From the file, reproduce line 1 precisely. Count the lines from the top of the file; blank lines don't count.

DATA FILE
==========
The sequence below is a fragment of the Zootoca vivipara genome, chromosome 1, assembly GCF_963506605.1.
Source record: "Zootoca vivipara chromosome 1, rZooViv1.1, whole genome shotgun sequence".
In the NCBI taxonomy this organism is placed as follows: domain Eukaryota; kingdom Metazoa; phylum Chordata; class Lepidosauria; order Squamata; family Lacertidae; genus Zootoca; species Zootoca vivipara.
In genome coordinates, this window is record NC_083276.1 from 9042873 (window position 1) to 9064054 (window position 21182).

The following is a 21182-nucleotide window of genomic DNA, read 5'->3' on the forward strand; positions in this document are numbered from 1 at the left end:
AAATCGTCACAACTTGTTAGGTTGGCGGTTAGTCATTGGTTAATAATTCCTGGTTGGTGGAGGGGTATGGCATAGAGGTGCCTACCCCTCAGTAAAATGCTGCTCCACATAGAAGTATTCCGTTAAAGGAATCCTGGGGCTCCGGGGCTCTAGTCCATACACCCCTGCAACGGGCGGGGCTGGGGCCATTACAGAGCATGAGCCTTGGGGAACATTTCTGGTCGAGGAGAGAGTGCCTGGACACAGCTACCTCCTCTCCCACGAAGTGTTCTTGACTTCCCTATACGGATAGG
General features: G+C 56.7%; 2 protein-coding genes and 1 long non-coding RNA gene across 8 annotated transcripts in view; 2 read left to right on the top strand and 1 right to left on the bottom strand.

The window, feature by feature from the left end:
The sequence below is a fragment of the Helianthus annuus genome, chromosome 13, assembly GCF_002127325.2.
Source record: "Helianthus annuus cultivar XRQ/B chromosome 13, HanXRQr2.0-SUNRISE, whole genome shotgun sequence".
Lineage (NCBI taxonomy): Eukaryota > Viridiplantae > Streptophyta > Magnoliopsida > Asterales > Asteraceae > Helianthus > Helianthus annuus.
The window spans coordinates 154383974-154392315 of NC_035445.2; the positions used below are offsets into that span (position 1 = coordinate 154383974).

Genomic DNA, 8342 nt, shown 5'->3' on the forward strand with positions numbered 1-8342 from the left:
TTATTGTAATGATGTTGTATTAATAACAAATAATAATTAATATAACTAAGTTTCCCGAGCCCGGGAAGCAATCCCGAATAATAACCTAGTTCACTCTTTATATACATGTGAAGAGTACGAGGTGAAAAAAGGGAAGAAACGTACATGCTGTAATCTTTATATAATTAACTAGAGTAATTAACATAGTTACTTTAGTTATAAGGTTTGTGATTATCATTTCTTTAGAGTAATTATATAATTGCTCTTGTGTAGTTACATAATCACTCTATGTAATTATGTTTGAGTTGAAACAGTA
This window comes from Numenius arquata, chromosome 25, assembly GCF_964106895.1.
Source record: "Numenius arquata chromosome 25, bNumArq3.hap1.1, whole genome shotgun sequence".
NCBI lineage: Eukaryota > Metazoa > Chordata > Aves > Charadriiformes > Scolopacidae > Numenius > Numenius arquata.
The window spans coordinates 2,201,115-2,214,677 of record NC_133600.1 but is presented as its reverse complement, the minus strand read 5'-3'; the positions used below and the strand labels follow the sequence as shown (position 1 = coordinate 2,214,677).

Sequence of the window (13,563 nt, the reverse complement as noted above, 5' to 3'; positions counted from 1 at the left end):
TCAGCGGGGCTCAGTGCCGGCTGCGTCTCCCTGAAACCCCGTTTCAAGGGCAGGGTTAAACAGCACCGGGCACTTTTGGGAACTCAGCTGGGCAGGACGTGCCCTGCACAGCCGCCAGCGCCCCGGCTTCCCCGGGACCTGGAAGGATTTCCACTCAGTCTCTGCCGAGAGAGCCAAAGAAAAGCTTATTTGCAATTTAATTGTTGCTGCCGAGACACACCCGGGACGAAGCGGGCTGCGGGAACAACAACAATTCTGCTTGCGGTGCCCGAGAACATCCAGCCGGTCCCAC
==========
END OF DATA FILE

The sequence below is a fragment of the Zootoca vivipara genome, chromosome 1, assembly GCF_963506605.1.